Even as elections in the five Indian
states is around the corner, including the one in the Uttar
Pradesh, where there is largest concentration of Muslim community,
there are three bills pushed by the UPA government that are facing
flake from the minority community.
The are three legislation; Direct Taxes Code Bill 2010, Wakf
(Amendment) Bill 2010 and Right to Education Act 2009, that are
creating flutter among the minority community. Unless some policy
statement from the government does not come out to sooth the
angered sentiments of the minorities, it may have bearing on the
up coming poll prospects in the several states.
Direct Taxes Code Bill 2010: The Direct Tax Code Bill 2010 (DTC
Bill) propose to tax donations received by charitable institutions
that are meant to serve certain minority or community groups.
The clause in question in the DTC Bill that the Centre is looking
to pass and bring in force by 2012, exempts trusts or institutions
from availing income tax exemption on donations if they are meant
to serve any particular minority or community group.
To be more precise, the DTC Bill proposes a 30 per cent tax on
donations received by institutions as long as they don’t promise
to serve all communities, instead of focusing on any one
The Forum of Minority Institutions & Associations and the
Federation of Charitable & Religious Trusts have attacked the DTC
Bill provisions on a variety of levels, ranging from taxation
philosophy and jurisprudence to practicality and compassion.
They say; the DTC bill strikes at the basis of Indian society and
undermines the religious character of its citizen. An Indian, true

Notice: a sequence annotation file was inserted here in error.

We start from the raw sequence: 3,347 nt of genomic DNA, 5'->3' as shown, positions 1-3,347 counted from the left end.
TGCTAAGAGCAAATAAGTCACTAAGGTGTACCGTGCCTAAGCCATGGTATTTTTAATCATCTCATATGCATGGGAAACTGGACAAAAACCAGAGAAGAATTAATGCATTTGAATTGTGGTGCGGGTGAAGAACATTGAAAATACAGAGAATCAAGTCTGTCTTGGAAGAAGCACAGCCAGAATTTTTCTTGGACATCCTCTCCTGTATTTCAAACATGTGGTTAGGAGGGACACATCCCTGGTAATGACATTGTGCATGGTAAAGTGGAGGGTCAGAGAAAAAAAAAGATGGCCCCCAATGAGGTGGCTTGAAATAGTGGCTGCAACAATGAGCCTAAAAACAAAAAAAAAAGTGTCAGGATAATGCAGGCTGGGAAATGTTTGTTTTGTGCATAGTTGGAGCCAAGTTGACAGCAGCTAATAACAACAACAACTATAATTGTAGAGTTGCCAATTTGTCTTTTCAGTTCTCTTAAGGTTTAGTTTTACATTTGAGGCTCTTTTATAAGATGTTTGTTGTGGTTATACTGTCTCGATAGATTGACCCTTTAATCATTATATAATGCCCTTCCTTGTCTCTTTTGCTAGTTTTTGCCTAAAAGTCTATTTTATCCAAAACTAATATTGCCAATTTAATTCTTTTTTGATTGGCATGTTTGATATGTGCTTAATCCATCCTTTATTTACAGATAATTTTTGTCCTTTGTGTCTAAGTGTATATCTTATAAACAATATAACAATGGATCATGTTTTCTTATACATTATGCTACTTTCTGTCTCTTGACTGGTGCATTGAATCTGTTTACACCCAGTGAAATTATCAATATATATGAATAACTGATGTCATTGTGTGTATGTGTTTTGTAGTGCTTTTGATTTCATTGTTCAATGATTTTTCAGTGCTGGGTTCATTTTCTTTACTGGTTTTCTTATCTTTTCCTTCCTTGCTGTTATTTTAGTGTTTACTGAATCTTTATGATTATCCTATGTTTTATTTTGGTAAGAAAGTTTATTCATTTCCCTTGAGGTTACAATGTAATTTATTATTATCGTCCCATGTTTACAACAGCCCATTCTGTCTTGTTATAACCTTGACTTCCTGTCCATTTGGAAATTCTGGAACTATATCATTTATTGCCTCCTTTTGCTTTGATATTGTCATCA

to his nation/religion cannot bear with this atrocious
The Forum of Minority Institutions & Associations and the
Federation of Charitable & Religious Trusts are campaigning that
such trusts running minority educational institutions, hospitals,
schools, etc will be under sever financial strain if the Bill is
passed as being presented and have urged the Centre to redraft
sections of the DTC Bill.
Wakf (Amendment) Bill 2010: The Government had, with unnecessary
haste, got the Wakf Bill passed in Lok Sabha on the last day of
its session. This Bill is full of defects; even definitions are
very defective and contain many provisions which will result in
usurpation and extinction of many Wakf properties.
Muslim outfits have raised apprehensions over some clauses of Wakf
(Amendment) Bill 2010, saying they "blatantly" ignore the
recommendations of Sachar committee.
The bill, which was passed in Lok Sabha and now awaiting Rajya
Sabha's nod, proposes a series of changes in the way Wakf
properties are managed across the country.
The ministry of minority affairs that’s headed by Salman Khursheed
who is also the law minister, has overlooked and ignored vital
recommendations of the Sachar committee as well as the joint
parliamentary committee (JPC) on the functioning of Wakf boards.
The compulsory Wakf surveys recommended by the JPC have been made
optional in the bill, while suggestions of inclusion of all